Friday, June 03, 2005


We wonder if Midge Ure's rush about the newsrooms of the nation last night saying "actually, you know, don't bother marching on Scotland to demand an end to poverty" and today's announcement by Gordon Brown's pledge to to waive bills for staging Bob Geldof's Live 8 concert in a move equivalent to writing off £500,000 in VAT could be, in any way, connected?

Meanwhile, Brown has handed Geldof, alongside the half a million quid, a few suggestions as to who should be on the bill:

Mr Brown said he wanted the Spice Girls to reform for Live 8 but added that might be beyond the powers of even Mr Geldof to achieve.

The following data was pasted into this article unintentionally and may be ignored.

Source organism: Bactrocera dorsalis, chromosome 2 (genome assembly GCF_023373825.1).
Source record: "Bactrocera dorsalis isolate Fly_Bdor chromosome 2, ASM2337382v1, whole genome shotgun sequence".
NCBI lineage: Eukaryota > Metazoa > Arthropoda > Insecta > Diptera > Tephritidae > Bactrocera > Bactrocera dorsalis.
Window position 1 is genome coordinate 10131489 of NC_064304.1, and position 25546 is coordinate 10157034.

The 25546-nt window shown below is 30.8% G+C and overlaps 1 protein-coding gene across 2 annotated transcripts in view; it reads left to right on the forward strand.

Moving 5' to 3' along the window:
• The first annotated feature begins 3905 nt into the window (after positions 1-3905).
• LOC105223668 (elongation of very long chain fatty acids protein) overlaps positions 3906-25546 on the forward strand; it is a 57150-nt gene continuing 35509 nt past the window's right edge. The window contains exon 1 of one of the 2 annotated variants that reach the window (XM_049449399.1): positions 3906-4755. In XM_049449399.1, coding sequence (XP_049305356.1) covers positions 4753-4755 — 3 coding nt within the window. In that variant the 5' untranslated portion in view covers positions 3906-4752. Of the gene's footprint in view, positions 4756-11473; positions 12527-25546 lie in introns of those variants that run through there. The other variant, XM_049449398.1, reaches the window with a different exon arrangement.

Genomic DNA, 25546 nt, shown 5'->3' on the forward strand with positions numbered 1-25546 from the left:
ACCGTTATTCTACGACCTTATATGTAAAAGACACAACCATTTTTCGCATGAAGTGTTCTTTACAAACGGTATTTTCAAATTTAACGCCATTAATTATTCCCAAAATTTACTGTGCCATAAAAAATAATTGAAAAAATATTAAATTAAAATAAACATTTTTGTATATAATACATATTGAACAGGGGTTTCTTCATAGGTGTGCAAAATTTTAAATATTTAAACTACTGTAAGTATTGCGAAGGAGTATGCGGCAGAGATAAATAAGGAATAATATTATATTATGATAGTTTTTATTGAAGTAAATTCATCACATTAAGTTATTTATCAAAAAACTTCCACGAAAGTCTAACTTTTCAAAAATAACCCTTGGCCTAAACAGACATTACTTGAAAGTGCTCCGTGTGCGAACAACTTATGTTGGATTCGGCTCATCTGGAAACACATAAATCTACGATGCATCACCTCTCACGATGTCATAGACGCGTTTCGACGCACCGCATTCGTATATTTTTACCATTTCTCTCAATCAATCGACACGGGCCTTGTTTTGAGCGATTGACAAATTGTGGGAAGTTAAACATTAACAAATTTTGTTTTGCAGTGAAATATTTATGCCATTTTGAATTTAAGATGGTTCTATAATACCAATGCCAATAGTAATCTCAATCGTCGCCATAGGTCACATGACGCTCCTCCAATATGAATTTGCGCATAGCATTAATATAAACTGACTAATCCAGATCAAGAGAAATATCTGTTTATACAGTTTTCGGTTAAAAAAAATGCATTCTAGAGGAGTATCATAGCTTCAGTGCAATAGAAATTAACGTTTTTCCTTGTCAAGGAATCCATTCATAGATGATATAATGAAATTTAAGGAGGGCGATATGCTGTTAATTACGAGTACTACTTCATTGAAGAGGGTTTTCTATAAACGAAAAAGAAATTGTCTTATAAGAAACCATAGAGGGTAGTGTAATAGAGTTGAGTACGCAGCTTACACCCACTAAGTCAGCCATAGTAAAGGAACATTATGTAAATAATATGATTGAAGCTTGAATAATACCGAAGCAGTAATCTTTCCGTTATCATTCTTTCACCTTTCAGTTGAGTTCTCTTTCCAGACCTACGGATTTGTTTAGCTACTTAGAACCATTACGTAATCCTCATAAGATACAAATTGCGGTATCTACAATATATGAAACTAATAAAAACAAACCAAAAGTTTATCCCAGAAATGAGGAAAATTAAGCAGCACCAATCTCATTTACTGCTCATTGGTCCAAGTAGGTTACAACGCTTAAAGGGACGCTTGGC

He added: "I hope Queen will play a part as well and, of course, Paul McCartney.

"Now if all of these came together with the artists in America, then it just shows the power of people to change things and I think young people particularly should know that by coming together you can change the world."

Although we're a little confused - Brown is one of the people who will be taking a key role at the G8 summit; surely the whole point of the concert is to change minds like his? If he's already made up his mind, what is the aim of the concert, and how will that be changing the world? Unless he's saying "if we don't hear Brian May working his way through Radio Ga-Ga, we'll force Burkina Faso to give all the proceeds from its cotton exports to the World Bank" or "A Spice Girls reunion will mean we'll write off all the debt of Benin; Madonna doing Hanky Panky will see us pour three billion into the Zimbabwe economy..."